Searches for Drugs: What is an ITO?

An I.T.O. or Information To Obtain, is a document filed by a police officer to a Judge seeking authorization to obtain a search warrant, often to look for evidence of drug offences. This document is accompanied by an affidavit of the officer. The affidavit, a document he swears to be true, lists out the reasons the officer is seeking the search warrant. A Judge reviews the ITO, and the affidavit, and decides whether or not to issue the search warrant.

ITOs are often sealed when they are filed, meaning that they are not made available to the public until after the search has been completed and charges have been laid. This is to prevent an individual learning of an impending search and destroying all the evidence. Once charges are laid, however, the ITO becomes one of the documents which your lawyer receives in disclosure.

The reason that ITOs exist is to protect citizens’ right to privacy and to prevent unreasonable searches (a right guaranteed by section 8 of the Charter). The Judge reviewing the ITO serves as an independent adjudicator who weighs society’s interest in having crimes investigating with the citizen’s Charter rights. The police officer’s role, through their affidavit, is to provide the factual basis for the request, and the officer has a duty to make full and frank disclosure of material facts. The Judge’s role is to determine whether there are reasonable grounds to believe that the articles in question will afford evidence with respect to the offence.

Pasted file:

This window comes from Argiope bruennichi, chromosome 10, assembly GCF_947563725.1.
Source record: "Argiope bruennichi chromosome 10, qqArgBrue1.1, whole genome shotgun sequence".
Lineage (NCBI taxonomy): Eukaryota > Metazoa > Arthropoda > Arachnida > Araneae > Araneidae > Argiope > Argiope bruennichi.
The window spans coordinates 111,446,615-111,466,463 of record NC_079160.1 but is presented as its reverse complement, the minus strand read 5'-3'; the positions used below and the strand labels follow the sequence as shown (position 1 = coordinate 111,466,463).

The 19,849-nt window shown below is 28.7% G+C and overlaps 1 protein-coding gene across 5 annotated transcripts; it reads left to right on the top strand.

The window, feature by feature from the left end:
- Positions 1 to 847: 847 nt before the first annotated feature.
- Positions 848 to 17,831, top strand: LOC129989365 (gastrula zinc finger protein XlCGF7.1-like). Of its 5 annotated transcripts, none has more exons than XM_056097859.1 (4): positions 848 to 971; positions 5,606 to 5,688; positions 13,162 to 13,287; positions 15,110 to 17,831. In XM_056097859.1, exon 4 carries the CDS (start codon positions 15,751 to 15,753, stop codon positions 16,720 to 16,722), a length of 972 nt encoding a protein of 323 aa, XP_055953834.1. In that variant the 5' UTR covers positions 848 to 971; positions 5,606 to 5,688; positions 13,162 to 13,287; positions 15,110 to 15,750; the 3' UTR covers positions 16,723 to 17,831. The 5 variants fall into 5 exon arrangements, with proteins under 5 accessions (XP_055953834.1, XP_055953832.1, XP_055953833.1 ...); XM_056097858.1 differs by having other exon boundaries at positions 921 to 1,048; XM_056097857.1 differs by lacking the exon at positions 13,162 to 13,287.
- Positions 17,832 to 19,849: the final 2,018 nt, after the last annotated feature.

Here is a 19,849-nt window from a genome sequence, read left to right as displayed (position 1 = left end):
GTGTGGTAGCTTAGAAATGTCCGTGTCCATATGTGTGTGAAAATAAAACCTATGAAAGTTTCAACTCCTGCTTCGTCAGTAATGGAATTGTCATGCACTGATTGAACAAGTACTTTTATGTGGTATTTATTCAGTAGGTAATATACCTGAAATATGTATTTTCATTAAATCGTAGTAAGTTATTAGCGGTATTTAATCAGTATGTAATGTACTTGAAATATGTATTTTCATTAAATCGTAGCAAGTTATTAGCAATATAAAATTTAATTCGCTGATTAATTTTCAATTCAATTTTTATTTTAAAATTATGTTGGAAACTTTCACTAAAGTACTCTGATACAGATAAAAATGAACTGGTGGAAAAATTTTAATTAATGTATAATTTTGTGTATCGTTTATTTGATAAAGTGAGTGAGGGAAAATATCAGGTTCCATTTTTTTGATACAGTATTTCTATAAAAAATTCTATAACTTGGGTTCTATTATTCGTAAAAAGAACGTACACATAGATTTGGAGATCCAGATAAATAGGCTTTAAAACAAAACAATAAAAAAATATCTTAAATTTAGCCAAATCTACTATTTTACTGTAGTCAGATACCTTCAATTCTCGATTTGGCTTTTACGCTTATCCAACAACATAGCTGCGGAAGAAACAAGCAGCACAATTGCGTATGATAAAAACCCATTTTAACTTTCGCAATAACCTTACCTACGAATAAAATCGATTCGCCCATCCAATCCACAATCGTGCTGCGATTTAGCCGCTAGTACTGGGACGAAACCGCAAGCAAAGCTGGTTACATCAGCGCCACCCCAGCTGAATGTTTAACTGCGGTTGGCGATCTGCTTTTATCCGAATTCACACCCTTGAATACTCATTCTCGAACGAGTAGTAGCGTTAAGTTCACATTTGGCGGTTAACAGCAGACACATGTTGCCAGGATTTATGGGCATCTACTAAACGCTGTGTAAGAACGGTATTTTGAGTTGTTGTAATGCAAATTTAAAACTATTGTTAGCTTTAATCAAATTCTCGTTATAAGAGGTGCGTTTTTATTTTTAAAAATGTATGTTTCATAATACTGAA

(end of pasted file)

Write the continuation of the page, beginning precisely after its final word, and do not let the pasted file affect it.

If a search warrant is issued and a search is conducted that results in a discovery of criminal activity, criminal charges are often laid. This happens most often in cases involving drugs, guns, or child pornography. In these cases, a legal defence can be to challenge the legality of the search warrant. You can do this by challenging the ITO, and this often requires defence counsel to cross-examine the police officer who wrote the ITO. This, however, cannot be done in every case. Instead you need to ask the Court for permission to do so, and you must meet a strict test.


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